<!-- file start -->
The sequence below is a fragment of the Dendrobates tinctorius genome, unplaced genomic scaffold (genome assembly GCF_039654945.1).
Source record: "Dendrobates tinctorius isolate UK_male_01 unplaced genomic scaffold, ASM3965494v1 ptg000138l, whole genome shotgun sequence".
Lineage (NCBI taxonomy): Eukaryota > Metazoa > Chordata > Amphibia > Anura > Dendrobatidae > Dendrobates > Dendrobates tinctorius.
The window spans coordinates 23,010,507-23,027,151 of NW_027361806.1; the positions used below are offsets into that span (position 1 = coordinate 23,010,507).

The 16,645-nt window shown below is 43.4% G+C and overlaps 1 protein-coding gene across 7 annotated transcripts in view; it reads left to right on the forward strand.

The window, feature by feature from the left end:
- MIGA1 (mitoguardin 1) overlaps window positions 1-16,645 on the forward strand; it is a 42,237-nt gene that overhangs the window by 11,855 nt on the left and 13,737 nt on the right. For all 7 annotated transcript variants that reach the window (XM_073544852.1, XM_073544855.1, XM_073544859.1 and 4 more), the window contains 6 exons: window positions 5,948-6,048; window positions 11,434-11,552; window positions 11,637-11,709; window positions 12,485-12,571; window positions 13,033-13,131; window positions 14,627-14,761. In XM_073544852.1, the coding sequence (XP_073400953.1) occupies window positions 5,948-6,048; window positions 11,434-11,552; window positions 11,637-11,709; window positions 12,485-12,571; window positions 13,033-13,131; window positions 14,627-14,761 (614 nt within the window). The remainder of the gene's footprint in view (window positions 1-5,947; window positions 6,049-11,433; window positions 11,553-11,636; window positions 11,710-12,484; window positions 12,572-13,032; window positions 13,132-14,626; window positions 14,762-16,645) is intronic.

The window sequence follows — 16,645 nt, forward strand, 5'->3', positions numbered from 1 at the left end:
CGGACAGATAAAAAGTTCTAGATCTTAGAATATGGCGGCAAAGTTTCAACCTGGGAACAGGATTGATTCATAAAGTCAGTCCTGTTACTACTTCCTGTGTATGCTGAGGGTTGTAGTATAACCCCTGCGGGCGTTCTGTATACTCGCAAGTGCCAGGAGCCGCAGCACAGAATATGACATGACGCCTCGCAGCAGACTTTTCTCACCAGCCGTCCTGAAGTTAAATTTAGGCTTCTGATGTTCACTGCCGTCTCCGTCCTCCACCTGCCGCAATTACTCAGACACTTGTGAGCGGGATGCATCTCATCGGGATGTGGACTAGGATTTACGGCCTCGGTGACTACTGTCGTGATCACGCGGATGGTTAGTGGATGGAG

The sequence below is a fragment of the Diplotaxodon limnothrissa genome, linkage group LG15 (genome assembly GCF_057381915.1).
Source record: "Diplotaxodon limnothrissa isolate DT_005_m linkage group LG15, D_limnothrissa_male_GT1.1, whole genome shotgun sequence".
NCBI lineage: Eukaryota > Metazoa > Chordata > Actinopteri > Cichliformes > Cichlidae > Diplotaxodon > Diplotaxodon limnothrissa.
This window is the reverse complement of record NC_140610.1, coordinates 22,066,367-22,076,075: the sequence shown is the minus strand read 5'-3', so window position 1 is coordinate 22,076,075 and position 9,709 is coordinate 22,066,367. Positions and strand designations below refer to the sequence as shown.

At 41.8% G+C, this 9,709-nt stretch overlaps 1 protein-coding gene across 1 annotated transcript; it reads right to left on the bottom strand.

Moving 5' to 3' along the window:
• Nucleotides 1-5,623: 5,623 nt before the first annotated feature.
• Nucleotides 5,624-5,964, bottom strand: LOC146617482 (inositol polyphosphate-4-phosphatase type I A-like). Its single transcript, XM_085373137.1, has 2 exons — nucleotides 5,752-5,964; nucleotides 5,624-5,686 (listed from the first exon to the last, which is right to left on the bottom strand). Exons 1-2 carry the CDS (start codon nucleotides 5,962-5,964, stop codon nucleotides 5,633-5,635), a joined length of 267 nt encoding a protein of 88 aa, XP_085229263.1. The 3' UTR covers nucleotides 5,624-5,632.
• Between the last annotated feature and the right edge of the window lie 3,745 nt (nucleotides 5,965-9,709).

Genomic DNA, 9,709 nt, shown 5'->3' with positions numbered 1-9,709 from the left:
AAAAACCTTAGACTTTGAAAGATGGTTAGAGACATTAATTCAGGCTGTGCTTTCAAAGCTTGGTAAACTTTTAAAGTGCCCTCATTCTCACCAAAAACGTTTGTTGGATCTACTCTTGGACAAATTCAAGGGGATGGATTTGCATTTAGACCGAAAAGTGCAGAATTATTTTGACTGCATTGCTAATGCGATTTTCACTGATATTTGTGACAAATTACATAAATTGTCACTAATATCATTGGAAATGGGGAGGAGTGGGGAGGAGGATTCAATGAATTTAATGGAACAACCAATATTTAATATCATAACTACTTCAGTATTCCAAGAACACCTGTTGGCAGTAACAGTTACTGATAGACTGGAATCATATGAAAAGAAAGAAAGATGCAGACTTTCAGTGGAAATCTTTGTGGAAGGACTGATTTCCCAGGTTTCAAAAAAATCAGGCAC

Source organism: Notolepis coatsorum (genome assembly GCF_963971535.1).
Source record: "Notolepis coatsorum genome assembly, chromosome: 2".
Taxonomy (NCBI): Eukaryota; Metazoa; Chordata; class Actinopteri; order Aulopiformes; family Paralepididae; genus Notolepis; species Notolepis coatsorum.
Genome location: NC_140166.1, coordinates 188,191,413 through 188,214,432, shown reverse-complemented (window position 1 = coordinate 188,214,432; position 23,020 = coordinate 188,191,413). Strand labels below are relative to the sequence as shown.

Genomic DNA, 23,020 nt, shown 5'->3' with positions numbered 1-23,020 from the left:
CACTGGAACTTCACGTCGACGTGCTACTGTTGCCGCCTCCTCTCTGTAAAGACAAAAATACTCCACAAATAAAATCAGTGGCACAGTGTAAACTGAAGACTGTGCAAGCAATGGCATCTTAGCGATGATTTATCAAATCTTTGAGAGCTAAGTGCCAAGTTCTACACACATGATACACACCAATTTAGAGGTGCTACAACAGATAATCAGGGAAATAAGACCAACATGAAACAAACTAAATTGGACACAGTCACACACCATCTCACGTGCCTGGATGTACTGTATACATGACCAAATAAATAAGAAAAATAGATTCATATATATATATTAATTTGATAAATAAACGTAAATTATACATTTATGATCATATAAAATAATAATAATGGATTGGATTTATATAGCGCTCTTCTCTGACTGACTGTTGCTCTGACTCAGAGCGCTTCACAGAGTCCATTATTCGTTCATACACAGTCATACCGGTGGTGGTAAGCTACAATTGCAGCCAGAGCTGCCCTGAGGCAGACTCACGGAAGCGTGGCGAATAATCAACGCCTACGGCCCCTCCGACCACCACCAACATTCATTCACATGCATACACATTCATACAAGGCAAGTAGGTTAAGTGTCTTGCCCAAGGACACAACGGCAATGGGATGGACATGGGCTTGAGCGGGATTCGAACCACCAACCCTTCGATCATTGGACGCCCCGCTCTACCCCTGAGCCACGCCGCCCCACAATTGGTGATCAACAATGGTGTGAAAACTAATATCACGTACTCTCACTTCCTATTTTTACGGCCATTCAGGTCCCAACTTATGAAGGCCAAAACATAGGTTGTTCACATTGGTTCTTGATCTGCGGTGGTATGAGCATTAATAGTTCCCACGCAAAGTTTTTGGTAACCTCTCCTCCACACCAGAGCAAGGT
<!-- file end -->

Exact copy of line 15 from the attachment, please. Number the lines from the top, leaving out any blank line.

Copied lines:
Moving 5' to 3' along the window: